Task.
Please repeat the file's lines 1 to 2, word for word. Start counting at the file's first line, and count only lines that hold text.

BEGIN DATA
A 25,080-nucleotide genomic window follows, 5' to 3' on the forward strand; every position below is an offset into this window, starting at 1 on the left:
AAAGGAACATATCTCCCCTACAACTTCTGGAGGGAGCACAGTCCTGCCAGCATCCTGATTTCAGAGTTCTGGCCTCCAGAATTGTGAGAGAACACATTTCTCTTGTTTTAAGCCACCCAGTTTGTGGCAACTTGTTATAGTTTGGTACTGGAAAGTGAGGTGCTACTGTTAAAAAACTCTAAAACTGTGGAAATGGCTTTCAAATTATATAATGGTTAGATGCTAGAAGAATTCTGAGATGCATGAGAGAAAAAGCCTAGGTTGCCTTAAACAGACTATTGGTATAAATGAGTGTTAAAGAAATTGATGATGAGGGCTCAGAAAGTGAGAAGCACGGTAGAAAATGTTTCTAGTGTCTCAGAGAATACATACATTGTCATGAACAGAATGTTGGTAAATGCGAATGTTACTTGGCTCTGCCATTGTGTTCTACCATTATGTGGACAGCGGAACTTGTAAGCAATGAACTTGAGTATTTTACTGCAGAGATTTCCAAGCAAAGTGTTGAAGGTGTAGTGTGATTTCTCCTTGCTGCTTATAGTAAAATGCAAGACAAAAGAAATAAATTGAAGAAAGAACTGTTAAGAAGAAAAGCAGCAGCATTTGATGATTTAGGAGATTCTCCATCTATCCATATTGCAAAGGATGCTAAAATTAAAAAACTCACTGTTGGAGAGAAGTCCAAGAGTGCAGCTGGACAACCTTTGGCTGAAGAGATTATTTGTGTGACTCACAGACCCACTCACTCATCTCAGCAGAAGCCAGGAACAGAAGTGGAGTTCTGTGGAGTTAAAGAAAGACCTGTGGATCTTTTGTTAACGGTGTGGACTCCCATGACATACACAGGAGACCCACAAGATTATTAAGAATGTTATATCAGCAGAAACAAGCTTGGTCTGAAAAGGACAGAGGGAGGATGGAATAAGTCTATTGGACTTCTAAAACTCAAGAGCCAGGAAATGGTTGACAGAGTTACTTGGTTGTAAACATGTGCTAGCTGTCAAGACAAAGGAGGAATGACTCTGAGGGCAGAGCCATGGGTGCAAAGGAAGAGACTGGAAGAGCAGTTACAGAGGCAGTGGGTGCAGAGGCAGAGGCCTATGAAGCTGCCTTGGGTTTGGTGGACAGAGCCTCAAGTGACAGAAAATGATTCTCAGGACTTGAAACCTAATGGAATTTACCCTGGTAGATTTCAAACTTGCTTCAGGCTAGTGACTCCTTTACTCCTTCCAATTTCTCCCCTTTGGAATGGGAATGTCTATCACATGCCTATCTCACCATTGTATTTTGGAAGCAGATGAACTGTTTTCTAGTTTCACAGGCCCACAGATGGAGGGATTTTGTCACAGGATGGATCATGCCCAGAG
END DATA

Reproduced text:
A 25,080-nucleotide genomic window follows, 5' to 3' on the forward strand; every position below is an offset into this window, starting at 1 on the left:
AAAGGAACATATCTCCCCTACAACTTCTGGAGGGAGCACAGTCCTGCCAGCATCCTGATTTCAGAGTTCTGGCCTCCAGAATTGTGAGAGAACACATTTCTCTTGTTTTAAGCCACCCAGTTTGTGGCAACTTGTTATAGTTTGGTACTGGAAAGTGAGGTGCTACTGTTAAAAAACTCTAAAACTGTGGAAATGGCTTTCAAATTATATAATGGTTAGATGCTAGAAGAATTCTGAGATGCATGAGAGAAAAAGCCTAGGTTGCCTTAAACAGACTATTGGTATAAATGAGTGTTAAAGAAATTGATGATGAGGGCTCAGAAAGTGAGAAGCACGGTAGAAAATGTTTCTAGTGTCTCAGAGAATACATACATTGTCATGAACAGAATGTTGGTAAATGCGAATGTTACTTGGCTCTGCCATTGTGTTCTACCATTATGTGGACAGCGGAACTTGTAAGCAATGAACTTGAGTATTTTACTGCAGAGATTTCCAAGCAAAGTGTTGAAGGTGTAGTGTGATTTCTCCTTGCTGCTTATAGTAAAATGCAAGACAAAAGAAATAAATTGAAGAAAGAACTGTTAAGAAGAAAAGCAGCAGCATTTGATGATTTAGGAGATTCTCCATCTATCCATATTGCAAAGGATGCTAAAATTAAAAAACTCACTGTTGGAGAGAAGTCCAAGAGTGCAGCTGGACAACCTTTGGCTGAAGAGATTATTTGTGTGACTCACAGACCCACTCACTCATCTCAGCAGAAGCCAGGAACAGAAGTGGAGTTCTGTGGAGTTAAAGAAAGACCTGTGGATCTTTTGTTAACGGTGTGGACTCCCATGACATACACAGGAGACCCACAAGATTATTAAGAATGTTATATCAGCAGAAACAAGCTTGGTCTGAAAAGGACAGAGGGAGGATGGAATAAGTCTATTGGACTTCTAAAACTCAAGAGCCAGGAAATGGTTGACAGAGTTACTTGGTTGTAAACATGTGCTAGCTGTCAAGACAAAGGAGGAATGACTCTGAGGGCAGAGCCATGGGTGCAAAGGAAGAGACTGGAAGAGCAGTTACAGAGGCAGTGGGTGCAGAGGCAGAGGCCTATGAAGCTGCCTTGGGTTTGGTGGACAGAGCCTCAAGTGACAGAAAATGATTCTCAGGACTTGAAACCTAATGGAATTTACCCTGGTAGATTTCAAACTTGCTTCAGGCTAGTGACTCCTTTACTCCTTCCAATTTCTCCCCTTTGGAATGGGAATGTCTATCACATGCCTATCTCACCATTGTATTTTGGAAGCAGATGAACTGTTTTCTAGTTTCACAGGCCCACAGATGGAGGGATTTTGTCACAGGATGGATCATGCCCAGAG